Monday was World Aids Day, a nation-wide effort to re-ignite awareness of a dangerous disease that's claimed 35 million lives since 1983.Designated Aids Center Clinic at Upstate University Hospital, “the general public has this idea that HIV is a thing of the past, or perhaps it’s just something that’s going on abroad and it’s not in my community.”
Reddy was one of the speakers at an Educational Luncheon held by the CNY HIV Care Network. Panelists generally agreed that outreach and prevention efforts need to be regrouped and renewed:
Reddy says that could be attributed to the higher rate of new HIV infections among young gay men coming in to Upstate’s clinic. Among the newer patients at the clinic, as many as 60 percent are gay men. But she cautions that it’s very difficult to pigeonhole the specific demographics of the population who are at risk, so awareness campaigns should be cognizant of that.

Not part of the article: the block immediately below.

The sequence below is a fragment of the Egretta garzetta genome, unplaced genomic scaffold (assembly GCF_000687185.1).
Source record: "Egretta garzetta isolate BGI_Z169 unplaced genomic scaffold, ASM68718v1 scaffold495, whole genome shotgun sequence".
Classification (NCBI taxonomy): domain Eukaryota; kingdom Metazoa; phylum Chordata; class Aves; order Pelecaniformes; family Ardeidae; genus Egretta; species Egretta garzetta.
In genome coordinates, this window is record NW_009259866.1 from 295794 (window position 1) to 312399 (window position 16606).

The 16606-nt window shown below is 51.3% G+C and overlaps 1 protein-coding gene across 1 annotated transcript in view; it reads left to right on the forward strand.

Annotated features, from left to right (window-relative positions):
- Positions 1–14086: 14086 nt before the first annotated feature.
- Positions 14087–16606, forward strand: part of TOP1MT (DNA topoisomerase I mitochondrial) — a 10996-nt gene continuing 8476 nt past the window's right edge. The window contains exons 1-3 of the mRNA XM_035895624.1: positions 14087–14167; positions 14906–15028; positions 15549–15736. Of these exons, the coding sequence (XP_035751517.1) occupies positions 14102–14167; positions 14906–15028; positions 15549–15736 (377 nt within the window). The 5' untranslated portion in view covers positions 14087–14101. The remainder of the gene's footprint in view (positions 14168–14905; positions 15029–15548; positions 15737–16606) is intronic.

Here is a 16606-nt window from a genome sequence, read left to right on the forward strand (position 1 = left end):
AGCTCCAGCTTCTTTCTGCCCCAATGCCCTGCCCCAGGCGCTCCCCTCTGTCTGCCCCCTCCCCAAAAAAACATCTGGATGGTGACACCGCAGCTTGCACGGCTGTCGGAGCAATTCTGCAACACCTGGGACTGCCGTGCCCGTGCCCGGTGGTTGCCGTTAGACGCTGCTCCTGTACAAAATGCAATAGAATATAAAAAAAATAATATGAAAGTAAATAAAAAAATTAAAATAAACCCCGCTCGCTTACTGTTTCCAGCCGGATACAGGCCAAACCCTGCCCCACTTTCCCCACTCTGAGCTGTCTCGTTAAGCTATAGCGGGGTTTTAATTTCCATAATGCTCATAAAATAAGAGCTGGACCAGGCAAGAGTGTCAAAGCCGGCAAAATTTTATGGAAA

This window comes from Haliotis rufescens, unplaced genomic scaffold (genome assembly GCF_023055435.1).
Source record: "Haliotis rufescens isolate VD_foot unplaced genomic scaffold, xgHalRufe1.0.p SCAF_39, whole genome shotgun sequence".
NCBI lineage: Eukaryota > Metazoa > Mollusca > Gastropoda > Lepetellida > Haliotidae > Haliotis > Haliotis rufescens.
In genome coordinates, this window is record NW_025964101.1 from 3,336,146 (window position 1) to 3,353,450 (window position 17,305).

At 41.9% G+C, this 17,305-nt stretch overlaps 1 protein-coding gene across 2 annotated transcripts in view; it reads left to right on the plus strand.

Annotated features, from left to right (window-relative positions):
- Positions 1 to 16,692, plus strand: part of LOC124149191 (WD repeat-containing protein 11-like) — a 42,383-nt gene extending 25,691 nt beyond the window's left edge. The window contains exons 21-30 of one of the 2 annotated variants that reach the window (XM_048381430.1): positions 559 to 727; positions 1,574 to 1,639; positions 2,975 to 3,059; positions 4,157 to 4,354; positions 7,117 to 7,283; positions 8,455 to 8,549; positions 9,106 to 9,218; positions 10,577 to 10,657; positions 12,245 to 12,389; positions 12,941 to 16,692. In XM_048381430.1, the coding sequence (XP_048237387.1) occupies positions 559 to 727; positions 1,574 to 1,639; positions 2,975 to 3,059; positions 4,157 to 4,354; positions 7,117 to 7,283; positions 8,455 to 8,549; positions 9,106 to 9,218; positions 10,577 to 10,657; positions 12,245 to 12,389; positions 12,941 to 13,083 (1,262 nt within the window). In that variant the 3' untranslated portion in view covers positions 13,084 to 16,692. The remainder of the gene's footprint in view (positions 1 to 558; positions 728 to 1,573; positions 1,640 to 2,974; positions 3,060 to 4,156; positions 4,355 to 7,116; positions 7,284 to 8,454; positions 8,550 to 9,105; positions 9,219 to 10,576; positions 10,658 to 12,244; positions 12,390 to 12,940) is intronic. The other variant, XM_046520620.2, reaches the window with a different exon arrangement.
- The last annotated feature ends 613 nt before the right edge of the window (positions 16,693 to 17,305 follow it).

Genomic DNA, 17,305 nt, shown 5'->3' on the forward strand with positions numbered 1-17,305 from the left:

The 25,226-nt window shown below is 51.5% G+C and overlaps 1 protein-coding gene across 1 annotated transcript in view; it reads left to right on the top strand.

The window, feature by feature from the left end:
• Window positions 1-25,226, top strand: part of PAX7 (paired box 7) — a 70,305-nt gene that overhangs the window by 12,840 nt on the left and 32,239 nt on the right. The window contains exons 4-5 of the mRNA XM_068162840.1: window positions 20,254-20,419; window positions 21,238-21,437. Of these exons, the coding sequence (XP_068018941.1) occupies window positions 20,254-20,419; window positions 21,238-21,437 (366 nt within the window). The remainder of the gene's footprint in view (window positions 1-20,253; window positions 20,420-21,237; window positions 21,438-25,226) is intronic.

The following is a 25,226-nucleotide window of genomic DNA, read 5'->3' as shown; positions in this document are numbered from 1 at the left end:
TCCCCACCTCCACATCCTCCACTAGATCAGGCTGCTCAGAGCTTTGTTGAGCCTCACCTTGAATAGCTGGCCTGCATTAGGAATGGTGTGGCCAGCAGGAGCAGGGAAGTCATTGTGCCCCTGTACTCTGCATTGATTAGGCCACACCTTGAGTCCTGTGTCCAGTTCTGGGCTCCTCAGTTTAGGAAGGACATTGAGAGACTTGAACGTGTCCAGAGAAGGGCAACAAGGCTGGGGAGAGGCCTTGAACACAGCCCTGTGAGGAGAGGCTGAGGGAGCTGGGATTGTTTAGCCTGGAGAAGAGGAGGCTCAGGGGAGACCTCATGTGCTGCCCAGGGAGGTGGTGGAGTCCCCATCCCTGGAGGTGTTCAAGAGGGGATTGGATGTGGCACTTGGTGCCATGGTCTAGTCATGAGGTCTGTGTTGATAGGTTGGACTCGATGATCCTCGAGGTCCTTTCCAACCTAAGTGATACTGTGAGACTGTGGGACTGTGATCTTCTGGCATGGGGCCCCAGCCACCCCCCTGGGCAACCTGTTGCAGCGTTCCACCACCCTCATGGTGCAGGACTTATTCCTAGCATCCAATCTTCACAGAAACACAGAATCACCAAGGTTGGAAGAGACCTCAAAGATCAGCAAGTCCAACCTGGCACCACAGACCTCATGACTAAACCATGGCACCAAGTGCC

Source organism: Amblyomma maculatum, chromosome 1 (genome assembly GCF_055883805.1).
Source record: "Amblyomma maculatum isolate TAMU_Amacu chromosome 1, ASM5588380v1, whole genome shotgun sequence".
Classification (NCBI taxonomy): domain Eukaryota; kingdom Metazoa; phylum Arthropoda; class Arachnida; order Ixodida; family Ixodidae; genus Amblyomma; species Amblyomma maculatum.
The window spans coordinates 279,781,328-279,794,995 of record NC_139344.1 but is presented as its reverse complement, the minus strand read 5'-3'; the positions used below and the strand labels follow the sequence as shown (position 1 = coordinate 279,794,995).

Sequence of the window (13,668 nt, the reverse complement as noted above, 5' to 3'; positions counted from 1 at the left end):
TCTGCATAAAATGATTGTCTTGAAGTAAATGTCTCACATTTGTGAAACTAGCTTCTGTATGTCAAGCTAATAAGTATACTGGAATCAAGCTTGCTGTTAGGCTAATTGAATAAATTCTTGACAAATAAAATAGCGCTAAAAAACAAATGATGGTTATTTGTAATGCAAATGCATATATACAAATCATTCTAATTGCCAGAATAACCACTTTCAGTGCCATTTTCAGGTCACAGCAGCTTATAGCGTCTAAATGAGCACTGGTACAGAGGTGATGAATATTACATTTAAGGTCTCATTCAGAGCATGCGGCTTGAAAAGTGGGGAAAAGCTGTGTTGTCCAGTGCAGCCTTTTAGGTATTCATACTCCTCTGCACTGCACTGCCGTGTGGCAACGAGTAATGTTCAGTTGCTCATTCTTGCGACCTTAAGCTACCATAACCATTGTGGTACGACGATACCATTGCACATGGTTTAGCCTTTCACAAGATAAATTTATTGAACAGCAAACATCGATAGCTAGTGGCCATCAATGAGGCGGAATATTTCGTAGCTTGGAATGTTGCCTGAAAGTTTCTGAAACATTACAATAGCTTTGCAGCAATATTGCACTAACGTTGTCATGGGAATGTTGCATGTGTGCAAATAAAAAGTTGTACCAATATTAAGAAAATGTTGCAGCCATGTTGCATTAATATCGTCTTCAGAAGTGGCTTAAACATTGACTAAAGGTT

Another expert who spoke at yesterday’s luncheon is Doctor Richard Torres. The Chief Medical Officer at Optimus Healthcare and an Associate Professor of Medicine at Yale says advances in treatment can be a double-edged sword for young people:
“I think another important factor is that, since the treatment of HIV has improved so much over the last 30 years, there’s a myth that people can acquire the infection and still be treated and live a healthy life. It’s still not a curable disease. As such, young people are taking risks that they shouldn’t be taking, thinking that down the line they can just get on medication. That’s really not a good belief to have. So educating everyone about safe practices and preventing acquisition of the virus is very important.”
Numerous other organizations attended the luncheon Monday with a common purpose: to help spread accurate and useful information to help people protect themselves against infection. For more information about World Aids Day, visit worldaidsday.org.